We’ve reported that Google Maps is going to change its suggested routes to exclude what it called “crime hotspots”. This is after the N2 and surrounding townships on the way to the airport in Cape Town were reported as a hotbed of violent incidents – the stoning of vehicles on the highway or tourists being attacked and robbed while going through what are considered dangerous townships.
What has struck me, and I’m sure a few other people, is that the response to these incidents has not been systematic in approach. All the proposed interventions involving the City of Cape Town, Google, the minister of tourism, and so on, seem to overlook the obvious but more difficult issue to address: The squalid conditions under which people in townships live.
The reason they resort to such acts of violence is the persistence of their invisibility to those living in more affluent neighbourhoods.
The violence that has been meted out is not personal or about the individual. It is about what these people symbolise and reinforce in the minds of people who do not benefit equally from the country’s resources but instead face systemic structural violence and degradation.
I did not think that it would need to be outlined, but to understand fully and have a progressive grasp on the issue we need to remember and accept that townships are the deliberately underdeveloped, illegitimate and dehumanising creations of the apartheid system.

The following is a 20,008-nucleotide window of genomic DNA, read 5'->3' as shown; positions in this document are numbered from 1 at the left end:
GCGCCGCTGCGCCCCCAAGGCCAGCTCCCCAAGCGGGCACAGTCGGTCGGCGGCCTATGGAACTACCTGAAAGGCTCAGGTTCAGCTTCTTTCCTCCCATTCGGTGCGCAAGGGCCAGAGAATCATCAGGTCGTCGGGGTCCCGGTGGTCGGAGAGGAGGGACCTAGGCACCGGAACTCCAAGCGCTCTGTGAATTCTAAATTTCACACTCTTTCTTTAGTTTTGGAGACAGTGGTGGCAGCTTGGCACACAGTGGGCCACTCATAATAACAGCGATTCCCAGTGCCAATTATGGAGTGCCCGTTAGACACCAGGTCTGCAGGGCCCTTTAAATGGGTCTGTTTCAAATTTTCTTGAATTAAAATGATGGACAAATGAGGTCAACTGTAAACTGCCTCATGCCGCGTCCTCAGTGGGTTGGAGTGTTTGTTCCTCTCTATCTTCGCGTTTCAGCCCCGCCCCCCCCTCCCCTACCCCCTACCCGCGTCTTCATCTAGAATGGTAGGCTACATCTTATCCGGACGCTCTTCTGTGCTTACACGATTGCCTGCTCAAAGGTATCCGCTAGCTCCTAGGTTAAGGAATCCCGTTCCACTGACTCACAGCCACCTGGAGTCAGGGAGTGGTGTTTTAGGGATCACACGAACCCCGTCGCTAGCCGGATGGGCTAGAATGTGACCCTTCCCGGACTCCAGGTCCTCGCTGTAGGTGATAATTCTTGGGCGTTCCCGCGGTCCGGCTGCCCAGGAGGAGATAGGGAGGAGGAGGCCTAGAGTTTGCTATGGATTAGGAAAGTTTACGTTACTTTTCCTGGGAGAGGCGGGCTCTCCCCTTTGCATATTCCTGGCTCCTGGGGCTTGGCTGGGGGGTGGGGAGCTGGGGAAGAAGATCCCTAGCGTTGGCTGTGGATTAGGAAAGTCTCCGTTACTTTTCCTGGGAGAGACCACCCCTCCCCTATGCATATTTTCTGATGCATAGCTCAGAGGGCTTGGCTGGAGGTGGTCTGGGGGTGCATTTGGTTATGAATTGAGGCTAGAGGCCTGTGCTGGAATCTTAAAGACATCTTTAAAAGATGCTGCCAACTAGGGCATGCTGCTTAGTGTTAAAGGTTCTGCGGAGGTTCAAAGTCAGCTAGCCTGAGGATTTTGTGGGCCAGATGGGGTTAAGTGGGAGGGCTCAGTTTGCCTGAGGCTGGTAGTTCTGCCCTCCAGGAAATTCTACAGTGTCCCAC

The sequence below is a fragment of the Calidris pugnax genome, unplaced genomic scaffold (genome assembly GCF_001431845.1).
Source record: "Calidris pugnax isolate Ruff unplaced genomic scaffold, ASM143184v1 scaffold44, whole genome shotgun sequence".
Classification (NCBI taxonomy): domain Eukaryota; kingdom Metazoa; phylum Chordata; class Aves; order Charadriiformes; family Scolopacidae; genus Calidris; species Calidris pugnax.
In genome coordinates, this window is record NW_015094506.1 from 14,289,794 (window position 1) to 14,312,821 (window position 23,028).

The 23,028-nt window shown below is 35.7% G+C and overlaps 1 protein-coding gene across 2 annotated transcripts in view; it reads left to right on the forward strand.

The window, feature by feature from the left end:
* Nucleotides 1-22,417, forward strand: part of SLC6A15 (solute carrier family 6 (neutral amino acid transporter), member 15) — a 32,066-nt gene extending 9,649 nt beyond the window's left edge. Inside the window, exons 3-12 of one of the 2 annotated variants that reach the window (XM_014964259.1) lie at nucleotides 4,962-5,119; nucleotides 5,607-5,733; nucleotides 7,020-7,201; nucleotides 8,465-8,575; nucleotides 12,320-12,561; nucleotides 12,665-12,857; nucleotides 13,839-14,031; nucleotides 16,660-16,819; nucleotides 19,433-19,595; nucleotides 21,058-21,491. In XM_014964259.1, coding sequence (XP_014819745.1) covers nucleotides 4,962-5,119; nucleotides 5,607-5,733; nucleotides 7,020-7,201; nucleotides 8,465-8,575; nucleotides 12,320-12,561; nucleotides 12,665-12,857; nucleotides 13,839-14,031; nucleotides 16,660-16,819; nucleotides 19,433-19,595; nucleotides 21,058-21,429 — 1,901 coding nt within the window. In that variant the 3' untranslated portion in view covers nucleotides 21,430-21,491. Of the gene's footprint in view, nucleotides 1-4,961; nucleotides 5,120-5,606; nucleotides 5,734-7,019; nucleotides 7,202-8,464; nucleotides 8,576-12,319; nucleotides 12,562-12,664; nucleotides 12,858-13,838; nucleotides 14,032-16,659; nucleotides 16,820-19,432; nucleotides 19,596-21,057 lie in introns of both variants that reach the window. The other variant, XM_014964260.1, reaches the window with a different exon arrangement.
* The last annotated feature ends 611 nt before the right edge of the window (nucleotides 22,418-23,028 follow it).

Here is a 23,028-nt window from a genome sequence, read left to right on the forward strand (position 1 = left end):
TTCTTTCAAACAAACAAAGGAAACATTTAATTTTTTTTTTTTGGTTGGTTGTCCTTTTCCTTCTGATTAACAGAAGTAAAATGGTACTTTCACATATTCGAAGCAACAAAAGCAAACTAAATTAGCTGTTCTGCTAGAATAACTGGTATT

They were built with a separatist agenda to disenfranchise black, coloured and Indian people, starving them of basic services and access to the city by relegating them to hostile land on the outskirts of urban areas.
Suburbs were the preserve of white people, of course, and were and are situated on prime land with access to all basic services and more. This aspiration that will never be realised by most of the people who are living in townships.
A more sustainable intervention to call for is urgent spatial reform and an overhaul of townships. This is because the conditions in them are what drive criminality.
It is deplorable that, to this day, the spatial planning and construction in cities has not shifted dramatically to re-envision proper resourcing with services and decent and dignified housing, and to reject the segregationist agenda and squalor of townships.
It is also symptomatic of a country at odds with its people. How can you expect people to be happy and well adjusted while living in eyesore enclaves that all of us reading this column would not want to drive past or through, never mind live in?
My thoughts turn to what is being called for here, which is greater law enforcement, something I do not dispute because we cannot condone criminality.
But that is merely addressing a symptom of the malaise and is only one part of solving the problem.
Read more in Daily Maverick: Visitors warned to be alert on Cape Town’s N2 ‘Hell Run’
I think a more sustainable intervention to call for is urgent spatial reform and an overhaul of townships. This is because the conditions in them are what drive criminality.
A sense of hopelessness drives people to do anything to force a response to their legitimate grievances about living in inhumane circumstances.
Everyone deserves safety and security, whether whizzing past on the N2 to the airport or living in townships, so our calls for interventions can and must be for both. DM
This story first appeared in our weekly Daily Maverick 168 newspaper, which is available countrywide for R29.